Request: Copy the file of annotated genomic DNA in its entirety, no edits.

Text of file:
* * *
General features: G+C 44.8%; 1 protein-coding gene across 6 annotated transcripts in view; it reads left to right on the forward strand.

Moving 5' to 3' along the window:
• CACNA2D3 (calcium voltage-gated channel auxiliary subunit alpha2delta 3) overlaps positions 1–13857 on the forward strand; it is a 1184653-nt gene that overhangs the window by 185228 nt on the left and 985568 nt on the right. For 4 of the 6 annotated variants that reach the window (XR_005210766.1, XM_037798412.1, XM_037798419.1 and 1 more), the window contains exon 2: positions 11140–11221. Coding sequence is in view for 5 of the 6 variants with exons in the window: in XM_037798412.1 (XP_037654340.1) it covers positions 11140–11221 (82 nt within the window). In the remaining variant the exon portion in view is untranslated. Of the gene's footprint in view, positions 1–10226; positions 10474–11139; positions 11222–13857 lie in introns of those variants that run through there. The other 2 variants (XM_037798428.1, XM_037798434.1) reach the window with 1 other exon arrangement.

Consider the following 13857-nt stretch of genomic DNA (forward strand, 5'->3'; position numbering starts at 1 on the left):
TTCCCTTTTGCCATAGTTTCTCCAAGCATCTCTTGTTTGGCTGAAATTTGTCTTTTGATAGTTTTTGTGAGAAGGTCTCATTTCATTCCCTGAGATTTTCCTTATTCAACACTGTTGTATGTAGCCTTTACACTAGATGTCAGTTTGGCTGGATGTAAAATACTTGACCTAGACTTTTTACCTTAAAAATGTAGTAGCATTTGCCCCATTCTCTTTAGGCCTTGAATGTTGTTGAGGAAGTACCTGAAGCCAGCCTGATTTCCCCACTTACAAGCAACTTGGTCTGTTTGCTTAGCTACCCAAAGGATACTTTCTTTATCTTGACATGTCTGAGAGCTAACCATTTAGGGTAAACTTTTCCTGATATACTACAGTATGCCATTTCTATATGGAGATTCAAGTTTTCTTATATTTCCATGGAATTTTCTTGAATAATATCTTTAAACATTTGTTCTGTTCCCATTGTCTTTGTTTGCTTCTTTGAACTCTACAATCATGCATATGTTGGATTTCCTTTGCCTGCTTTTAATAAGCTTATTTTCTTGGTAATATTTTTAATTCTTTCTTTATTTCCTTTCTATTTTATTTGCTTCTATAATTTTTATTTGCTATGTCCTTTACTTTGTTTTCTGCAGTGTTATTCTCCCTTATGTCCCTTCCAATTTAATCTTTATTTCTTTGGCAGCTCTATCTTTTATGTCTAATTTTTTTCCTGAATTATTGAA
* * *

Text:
General features: G+C 44.8%; 1 protein-coding gene across 6 annotated transcripts in view; it reads left to right on the forward strand.

Moving 5' to 3' along the window:
• CACNA2D3 (calcium voltage-gated channel auxiliary subunit alpha2delta 3) overlaps positions 1–13857 on the forward strand; it is a 1184653-nt gene that overhangs the window by 185228 nt on the left and 985568 nt on the right. For 4 of the 6 annotated variants that reach the window (XR_005210766.1, XM_037798412.1, XM_037798419.1 and 1 more), the window contains exon 2: positions 11140–11221. Coding sequence is in view for 5 of the 6 variants with exons in the window: in XM_037798412.1 (XP_037654340.1) it covers positions 11140–11221 (82 nt within the window). In the remaining variant the exon portion in view is untranslated. Of the gene's footprint in view, positions 1–10226; positions 10474–11139; positions 11222–13857 lie in introns of those variants that run through there. The other 2 variants (XM_037798428.1, XM_037798434.1) reach the window with 1 other exon arrangement.

Consider the following 13857-nt stretch of genomic DNA (forward strand, 5'->3'; position numbering starts at 1 on the left):
TTCCCTTTTGCCATAGTTTCTCCAAGCATCTCTTGTTTGGCTGAAATTTGTCTTTTGATAGTTTTTGTGAGAAGGTCTCATTTCATTCCCTGAGATTTTCCTTATTCAACACTGTTGTATGTAGCCTTTACACTAGATGTCAGTTTGGCTGGATGTAAAATACTTGACCTAGACTTTTTACCTTAAAAATGTAGTAGCATTTGCCCCATTCTCTTTAGGCCTTGAATGTTGTTGAGGAAGTACCTGAAGCCAGCCTGATTTCCCCACTTACAAGCAACTTGGTCTGTTTGCTTAGCTACCCAAAGGATACTTTCTTTATCTTGACATGTCTGAGAGCTAACCATTTAGGGTAAACTTTTCCTGATATACTACAGTATGCCATTTCTATATGGAGATTCAAGTTTTCTTATATTTCCATGGAATTTTCTTGAATAATATCTTTAAACATTTGTTCTGTTCCCATTGTCTTTGTTTGCTTCTTTGAACTCTACAATCATGCATATGTTGGATTTCCTTTGCCTGCTTTTAATAAGCTTATTTTCTTGGTAATATTTTTAATTCTTTCTTTATTTCCTTTCTATTTTATTTGCTTCTATAATTTTTATTTGCTATGTCCTTTACTTTGTTTTCTGCAGTGTTATTCTCCCTTATGTCCCTTCCAATTTAATCTTTATTTCTTTGGCAGCTCTATCTTTTATGTCTAATTTTTTTCCTGAATTATTGAA